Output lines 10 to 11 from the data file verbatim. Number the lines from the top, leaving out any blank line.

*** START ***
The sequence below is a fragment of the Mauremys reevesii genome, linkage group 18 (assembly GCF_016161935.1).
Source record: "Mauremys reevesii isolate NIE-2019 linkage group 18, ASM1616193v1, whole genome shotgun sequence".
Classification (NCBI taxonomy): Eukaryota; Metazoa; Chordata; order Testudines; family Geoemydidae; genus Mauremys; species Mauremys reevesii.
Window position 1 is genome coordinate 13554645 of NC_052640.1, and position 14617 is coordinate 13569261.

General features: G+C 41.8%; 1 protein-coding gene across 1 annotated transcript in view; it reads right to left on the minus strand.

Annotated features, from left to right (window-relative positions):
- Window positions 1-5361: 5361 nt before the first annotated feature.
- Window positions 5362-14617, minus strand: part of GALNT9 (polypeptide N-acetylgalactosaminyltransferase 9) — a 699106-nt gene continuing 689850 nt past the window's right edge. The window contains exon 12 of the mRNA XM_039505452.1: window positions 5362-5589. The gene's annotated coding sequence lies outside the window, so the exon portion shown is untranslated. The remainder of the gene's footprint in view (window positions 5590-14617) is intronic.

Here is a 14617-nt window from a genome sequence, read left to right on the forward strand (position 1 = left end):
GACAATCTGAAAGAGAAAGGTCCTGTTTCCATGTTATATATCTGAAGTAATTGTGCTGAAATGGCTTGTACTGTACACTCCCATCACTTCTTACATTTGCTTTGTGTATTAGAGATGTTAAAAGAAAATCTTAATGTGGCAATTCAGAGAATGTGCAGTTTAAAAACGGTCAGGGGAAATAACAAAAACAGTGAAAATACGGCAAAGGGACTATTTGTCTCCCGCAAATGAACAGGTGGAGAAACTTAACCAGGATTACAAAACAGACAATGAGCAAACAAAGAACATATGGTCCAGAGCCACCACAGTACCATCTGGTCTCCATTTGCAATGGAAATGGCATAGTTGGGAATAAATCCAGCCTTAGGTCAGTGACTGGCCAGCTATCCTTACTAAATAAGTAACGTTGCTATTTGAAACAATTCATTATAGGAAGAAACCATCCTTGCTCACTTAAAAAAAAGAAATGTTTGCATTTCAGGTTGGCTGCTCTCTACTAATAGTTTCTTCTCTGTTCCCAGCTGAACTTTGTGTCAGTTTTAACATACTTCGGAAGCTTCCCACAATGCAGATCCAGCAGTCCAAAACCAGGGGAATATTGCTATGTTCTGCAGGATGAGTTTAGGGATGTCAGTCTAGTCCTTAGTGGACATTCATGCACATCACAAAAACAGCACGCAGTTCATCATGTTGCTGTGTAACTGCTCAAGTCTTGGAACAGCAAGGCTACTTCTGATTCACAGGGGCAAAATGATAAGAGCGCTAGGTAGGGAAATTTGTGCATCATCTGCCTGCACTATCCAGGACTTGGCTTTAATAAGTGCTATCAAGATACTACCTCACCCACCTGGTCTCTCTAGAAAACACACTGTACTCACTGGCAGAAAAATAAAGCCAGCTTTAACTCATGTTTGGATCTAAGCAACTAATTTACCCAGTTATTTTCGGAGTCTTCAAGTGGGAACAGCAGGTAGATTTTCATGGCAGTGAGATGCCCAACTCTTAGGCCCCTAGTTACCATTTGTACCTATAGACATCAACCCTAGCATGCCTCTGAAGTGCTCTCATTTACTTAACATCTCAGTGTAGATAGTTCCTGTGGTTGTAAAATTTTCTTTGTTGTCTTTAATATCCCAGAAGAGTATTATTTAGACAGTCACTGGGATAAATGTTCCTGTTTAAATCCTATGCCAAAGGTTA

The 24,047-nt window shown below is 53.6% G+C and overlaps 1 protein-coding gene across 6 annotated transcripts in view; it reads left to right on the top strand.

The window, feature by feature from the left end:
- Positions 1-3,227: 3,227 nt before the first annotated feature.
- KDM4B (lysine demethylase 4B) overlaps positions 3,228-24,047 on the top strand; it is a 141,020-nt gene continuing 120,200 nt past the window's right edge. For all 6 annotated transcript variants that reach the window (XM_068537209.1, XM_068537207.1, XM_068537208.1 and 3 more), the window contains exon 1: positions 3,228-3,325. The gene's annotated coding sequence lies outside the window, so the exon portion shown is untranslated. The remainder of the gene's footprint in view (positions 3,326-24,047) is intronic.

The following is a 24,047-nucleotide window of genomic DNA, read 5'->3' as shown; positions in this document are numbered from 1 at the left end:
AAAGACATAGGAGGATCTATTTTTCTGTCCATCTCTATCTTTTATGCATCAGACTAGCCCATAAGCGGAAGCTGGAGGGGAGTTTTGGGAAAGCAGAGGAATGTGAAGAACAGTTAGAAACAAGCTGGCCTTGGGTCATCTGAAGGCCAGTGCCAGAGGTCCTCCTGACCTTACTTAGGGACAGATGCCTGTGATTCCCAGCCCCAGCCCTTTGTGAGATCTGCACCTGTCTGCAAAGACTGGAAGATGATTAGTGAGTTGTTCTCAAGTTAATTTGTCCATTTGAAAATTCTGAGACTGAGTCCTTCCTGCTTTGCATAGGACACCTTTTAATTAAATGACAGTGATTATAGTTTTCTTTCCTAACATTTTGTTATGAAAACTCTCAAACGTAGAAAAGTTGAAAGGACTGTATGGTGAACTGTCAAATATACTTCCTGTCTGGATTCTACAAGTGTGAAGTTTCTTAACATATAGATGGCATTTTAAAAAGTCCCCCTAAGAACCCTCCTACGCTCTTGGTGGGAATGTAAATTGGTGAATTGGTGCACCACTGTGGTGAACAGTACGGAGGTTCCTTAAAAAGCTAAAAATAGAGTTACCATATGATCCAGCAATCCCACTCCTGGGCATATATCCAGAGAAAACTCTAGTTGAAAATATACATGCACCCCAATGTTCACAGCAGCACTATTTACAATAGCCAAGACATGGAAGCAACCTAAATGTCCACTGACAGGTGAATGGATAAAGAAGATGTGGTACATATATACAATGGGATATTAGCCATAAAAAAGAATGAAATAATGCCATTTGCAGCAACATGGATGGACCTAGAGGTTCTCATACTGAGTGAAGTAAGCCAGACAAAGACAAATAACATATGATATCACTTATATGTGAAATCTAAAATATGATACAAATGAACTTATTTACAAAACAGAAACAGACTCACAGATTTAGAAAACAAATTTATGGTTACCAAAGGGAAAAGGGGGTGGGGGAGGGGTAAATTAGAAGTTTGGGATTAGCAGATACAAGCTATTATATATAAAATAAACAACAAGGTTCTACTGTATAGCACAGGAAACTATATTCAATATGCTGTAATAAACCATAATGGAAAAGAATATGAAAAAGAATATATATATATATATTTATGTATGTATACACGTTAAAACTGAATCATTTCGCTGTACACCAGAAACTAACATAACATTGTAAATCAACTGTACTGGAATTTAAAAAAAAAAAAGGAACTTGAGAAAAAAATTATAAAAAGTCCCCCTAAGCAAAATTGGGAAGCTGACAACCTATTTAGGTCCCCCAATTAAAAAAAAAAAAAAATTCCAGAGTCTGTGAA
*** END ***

GACAATCTGAAAGAGAAAGGTCCTGTTTCCATGTTATATATCTGAAGTAATTGTGCTGAAATGGCTTGTACTGTACACTCCCATCACTTCTTACATTTGCTTTGTGTATTAGAGATGTTAAAAGAAAATCTTAATGTGGCAATTCAGAGAATGTGCAGTTTAAAAACGGTCAGGGGAAATAACAAAAACAGTGAAAATACGGCAAAGGGACTATTTGTCTCCCGCAAATGAACAGGTGGAGAAACTTAACCAGGATTACAAAACAGACAATGAGCAAACAAAGAACATATGGTCCAGAGCCACCACAGTACCATCTGGTCTCCATTTGCAATGGAAATGGCATAGTTGGGAATAAATCCAGCCTTAGGTCAGTGACTGGCCAGCTATCCTTACTAAATAAGTAACGTTGCTATTTGAAACAATTCATTATAGGAAGAAACCATCCTTGCTCACTTAAAAAAAAGAAATGTTTGCATTTCAGGTTGGCTGCTCTCTACTAATAGTTTCTTCTCTGTTCCCAGCTGAACTTTGTGTCAGTTTTAACATACTTCGGAAGCTTCCCACAATGCAGATCCAGCAGTCCAAAACCAGGGGAATATTGCTATGTTCTGCAGGATGAGTTTAGGGATGTCAGTCTAGTCCTTAGTGGACATTCATGCACATCACAAAAACAGCACGCAGTTCATCATGTTGCTGTGTAACTGCTCAAGTCTTGGAACAGCAAGGCTACTTCTGATTCACAGGGGCAAAATGATAAGAGCGCTAGGTAGGGAAATTTGTGCATCATCTGCCTGCACTATCCAGGACTTGGCTTTAATAAGTGCTATCAAGATACTACCTCACCCACCTGGTCTCTCTAGAAAACACACTGTACTCACTGGCAGAAAAATAAAGCCAGCTTTAACTCATGTTTGGATCTAAGCAACTAATTTACCCAGTTATTTTCGGAGTCTTCAAGTGGGAACAGCAGGTAGATTTTCATGGCAGTGAGATGCCCAACTCTTAGGCCCCTAGTTACCATTTGTACCTATAGACATCAACCCTAGCATGCCTCTGAAGTGCTCTCATTTACTTAACATCTCAGTGTAGATAGTTCCTGTGGTTGTAAAATTTTCTTTGTTGTCTTTAATATCCCAGAAGAGTATTATTTAGACAGTCACTGGGATAAATGTTCCTGTTTAAATCCTATGCCAAAGGTTA

The 24,047-nt window shown below is 53.6% G+C and overlaps 1 protein-coding gene across 6 annotated transcripts in view; it reads left to right on the top strand.